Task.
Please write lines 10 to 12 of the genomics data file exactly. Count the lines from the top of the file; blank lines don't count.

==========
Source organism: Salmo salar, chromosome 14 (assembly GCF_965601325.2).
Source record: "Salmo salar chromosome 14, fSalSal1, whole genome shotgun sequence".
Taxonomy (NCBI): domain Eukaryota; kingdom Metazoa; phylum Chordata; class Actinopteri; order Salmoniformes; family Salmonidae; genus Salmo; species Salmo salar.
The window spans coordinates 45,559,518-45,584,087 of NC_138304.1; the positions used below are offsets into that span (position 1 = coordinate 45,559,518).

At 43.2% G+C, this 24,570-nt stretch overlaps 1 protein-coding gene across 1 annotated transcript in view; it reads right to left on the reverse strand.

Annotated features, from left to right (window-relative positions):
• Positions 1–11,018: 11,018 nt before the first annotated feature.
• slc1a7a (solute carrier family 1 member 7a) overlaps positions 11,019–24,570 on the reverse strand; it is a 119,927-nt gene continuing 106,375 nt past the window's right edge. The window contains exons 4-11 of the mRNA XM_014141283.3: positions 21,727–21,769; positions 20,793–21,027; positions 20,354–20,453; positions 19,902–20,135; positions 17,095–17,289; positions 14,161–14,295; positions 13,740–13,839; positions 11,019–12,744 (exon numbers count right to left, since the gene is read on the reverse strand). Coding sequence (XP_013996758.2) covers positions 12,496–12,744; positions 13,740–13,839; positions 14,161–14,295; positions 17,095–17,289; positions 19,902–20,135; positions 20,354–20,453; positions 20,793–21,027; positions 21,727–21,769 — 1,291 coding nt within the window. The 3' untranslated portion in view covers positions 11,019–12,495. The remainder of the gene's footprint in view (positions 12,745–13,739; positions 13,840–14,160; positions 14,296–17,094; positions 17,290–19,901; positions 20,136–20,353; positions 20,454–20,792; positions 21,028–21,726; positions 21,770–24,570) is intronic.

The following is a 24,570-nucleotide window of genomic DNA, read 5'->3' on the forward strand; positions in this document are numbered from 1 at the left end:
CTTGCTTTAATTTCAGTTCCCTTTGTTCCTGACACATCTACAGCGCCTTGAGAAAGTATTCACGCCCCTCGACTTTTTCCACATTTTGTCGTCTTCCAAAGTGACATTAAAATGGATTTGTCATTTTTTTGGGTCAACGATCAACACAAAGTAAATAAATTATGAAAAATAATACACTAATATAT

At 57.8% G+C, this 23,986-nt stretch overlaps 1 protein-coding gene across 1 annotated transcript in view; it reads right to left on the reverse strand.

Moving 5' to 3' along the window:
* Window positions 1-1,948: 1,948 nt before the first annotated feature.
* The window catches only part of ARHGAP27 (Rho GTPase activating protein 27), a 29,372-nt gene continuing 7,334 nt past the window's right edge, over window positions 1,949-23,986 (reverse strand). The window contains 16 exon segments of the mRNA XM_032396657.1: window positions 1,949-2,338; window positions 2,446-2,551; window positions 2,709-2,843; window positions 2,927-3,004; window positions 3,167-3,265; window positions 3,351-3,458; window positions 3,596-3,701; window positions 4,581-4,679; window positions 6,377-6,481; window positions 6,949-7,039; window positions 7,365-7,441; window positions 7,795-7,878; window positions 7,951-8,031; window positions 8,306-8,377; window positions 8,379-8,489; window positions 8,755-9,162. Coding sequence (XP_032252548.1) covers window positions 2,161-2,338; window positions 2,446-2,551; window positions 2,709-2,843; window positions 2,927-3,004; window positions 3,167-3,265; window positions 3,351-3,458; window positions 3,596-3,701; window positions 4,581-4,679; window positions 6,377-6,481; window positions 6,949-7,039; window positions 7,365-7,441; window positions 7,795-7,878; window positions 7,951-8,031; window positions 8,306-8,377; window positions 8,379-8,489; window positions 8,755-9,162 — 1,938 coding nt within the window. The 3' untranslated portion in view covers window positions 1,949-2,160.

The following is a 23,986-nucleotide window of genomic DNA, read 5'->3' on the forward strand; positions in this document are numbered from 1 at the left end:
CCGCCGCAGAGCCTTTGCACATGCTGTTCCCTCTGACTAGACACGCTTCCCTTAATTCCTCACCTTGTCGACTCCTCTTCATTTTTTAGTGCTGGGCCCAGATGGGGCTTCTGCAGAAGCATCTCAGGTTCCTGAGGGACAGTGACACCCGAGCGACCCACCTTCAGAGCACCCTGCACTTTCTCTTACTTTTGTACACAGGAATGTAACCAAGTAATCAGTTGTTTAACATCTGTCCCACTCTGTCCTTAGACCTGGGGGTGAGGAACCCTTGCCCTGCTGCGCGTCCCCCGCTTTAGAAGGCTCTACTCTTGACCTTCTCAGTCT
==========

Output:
CTTGCTTTAATTTCAGTTCCCTTTGTTCCTGACACATCTACAGCGCCTTGAGAAAGTATTCACGCCCCTCGACTTTTTCCACATTTTGTCGTCTTCCAAAGTGACATTAAAATGGATTTGTCATTTTTTTGGGTCAACGATCAACACAAAGTAAATAAATTATGAAAAATAATACACTAATATAT

At 57.8% G+C, this 23,986-nt stretch overlaps 1 protein-coding gene across 1 annotated transcript in view; it reads right to left on the reverse strand.

Moving 5' to 3' along the window: